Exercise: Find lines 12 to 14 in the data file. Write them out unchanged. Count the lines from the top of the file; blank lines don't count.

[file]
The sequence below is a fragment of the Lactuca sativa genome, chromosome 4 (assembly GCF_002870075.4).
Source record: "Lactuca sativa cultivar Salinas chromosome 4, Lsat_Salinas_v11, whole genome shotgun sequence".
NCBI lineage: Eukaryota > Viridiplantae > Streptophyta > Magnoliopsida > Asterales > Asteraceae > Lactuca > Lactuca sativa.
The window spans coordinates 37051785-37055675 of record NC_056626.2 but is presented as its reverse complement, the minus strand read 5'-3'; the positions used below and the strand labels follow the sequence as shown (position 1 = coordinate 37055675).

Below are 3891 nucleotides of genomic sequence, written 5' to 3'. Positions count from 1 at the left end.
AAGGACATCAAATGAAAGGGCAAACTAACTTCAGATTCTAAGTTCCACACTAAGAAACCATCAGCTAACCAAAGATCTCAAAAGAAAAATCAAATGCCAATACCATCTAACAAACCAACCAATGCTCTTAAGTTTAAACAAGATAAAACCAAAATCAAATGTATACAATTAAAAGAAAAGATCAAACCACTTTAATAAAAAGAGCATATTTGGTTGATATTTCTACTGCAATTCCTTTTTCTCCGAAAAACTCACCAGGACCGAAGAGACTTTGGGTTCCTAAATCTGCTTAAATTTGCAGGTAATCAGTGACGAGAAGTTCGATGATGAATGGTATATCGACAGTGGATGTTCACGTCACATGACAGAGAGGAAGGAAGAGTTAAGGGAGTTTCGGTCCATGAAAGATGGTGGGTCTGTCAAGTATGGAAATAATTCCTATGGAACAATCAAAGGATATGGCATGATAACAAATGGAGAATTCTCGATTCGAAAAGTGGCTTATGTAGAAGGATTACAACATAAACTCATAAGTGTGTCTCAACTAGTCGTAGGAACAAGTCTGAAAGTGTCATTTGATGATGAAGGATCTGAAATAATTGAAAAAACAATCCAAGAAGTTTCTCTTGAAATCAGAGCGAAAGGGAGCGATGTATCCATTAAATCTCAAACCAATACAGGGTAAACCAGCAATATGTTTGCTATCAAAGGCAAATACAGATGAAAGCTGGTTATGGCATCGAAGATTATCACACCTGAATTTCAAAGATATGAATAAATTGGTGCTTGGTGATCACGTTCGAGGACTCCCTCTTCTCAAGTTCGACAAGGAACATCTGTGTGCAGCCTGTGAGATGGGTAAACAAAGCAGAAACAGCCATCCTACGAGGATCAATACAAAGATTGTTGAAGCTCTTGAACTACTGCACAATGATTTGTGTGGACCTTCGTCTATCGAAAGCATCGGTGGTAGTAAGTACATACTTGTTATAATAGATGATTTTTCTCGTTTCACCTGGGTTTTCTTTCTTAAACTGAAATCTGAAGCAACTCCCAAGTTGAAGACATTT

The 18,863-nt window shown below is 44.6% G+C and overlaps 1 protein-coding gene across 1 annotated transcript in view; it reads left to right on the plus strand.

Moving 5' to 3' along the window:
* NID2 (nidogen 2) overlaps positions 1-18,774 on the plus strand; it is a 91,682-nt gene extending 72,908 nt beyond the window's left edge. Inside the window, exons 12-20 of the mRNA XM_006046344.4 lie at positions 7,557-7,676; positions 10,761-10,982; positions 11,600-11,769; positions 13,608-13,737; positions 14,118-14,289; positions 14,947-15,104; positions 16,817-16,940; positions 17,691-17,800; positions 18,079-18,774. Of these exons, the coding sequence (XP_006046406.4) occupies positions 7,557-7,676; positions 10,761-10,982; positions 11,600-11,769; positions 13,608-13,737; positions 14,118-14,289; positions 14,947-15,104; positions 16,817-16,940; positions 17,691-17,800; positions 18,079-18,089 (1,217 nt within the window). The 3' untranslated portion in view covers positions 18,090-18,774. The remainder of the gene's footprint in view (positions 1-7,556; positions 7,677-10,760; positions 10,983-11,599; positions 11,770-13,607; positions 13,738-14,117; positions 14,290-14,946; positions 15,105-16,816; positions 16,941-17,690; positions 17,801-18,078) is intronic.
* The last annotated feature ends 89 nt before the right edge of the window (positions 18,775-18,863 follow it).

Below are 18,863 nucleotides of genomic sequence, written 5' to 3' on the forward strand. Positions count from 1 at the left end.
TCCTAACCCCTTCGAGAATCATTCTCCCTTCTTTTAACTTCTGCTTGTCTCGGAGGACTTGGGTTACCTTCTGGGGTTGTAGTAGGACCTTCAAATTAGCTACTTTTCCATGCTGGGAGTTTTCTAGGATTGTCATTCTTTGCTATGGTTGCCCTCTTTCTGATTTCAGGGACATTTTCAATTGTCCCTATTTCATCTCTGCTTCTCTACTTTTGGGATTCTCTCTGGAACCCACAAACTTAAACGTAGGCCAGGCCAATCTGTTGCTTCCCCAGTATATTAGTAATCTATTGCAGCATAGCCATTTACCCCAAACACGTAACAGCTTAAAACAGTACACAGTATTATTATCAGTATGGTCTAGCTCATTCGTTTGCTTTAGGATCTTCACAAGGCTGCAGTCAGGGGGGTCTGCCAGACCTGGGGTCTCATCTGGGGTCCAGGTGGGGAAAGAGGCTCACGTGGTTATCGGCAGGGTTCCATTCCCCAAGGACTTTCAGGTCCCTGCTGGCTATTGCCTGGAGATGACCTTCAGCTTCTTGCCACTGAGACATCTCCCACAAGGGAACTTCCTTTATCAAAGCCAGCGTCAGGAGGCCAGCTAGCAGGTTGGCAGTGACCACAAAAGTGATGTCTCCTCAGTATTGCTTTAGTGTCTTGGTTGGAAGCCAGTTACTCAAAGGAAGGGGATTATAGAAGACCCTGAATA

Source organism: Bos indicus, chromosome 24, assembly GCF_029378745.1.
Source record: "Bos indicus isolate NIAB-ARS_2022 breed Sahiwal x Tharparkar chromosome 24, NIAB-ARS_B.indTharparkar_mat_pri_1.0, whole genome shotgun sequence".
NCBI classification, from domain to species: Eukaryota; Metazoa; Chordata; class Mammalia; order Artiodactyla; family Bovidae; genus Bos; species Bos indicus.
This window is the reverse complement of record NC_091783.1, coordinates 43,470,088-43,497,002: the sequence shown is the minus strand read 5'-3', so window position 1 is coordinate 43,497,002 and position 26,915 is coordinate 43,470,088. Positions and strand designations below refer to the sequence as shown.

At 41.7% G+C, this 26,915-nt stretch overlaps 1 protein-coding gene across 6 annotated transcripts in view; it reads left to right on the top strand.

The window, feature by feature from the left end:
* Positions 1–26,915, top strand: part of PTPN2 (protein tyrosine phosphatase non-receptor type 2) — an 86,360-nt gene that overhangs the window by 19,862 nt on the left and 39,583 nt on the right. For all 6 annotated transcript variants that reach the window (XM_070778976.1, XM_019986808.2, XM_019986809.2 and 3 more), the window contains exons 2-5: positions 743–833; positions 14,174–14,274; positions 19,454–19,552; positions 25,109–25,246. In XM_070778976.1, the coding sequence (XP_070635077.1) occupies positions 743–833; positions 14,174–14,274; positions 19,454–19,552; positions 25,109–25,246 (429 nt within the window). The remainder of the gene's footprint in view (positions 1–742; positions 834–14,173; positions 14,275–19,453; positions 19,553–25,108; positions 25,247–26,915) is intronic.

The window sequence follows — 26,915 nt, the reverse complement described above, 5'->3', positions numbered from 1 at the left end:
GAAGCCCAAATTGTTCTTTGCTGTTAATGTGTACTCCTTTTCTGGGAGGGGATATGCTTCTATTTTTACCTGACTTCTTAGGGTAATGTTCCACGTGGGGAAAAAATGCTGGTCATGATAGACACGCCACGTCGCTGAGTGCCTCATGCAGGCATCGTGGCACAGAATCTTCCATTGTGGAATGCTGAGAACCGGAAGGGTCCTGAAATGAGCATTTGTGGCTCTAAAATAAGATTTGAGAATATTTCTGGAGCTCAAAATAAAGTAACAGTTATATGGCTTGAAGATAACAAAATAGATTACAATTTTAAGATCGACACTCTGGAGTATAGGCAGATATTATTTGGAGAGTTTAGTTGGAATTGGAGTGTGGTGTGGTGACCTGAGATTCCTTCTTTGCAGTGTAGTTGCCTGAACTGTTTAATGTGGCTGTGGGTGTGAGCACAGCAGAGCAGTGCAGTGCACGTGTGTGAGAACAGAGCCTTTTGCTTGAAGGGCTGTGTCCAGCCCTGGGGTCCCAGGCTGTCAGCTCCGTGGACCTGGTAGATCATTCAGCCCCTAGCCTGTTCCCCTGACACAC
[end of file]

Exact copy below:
TCCTAACCCCTTCGAGAATCATTCTCCCTTCTTTTAACTTCTGCTTGTCTCGGAGGACTTGGGTTACCTTCTGGGGTTGTAGTAGGACCTTCAAATTAGCTACTTTTCCATGCTGGGAGTTTTCTAGGATTGTCATTCTTTGCTATGGTTGCCCTCTTTCTGATTTCAGGGACATTTTCAATTGTCCCTATTTCATCTCTGCTTCTCTACTTTTGGGATTCTCTCTGGAACCCACAAACTTAAACGTAGGCCAGGCCAATCTGTTGCTTCCCCAGTATATTAGTAATCTATTGCAGCATAGCCATTTACCCCAAACACGTAACAGCTTAAAACAGTACACAGTATTATTATCAGTATGGTCTAGCTCATTCGTTTGCTTTAGGATCTTCACAAGGCTGCAGTCAGGGGGGTCTGCCAGACCTGGGGTCTCATCTGGGGTCCAGGTGGGGAAAGAGGCTCACGTGGTTATCGGCAGGGTTCCATTCCCCAAGGACTTTCAGGTCCCTGCTGGCTATTGCCTGGAGATGACCTTCAGCTTCTTGCCACTGAGACATCTCCCACAAGGGAACTTCCTTTATCAAAGCCAGCGTCAGGAGGCCAGCTAGCAGGTTGGCAGTGACCACAAAAGTGATGTCTCCTCAGTATTGCTTTAGTGTCTTGGTTGGAAGCCAGTTACTCAAAGGAAGGGGATTATAGAAGACCCTGAATA

Source organism: Bos indicus, chromosome 24, assembly GCF_029378745.1.
Source record: "Bos indicus isolate NIAB-ARS_2022 breed Sahiwal x Tharparkar chromosome 24, NIAB-ARS_B.indTharparkar_mat_pri_1.0, whole genome shotgun sequence".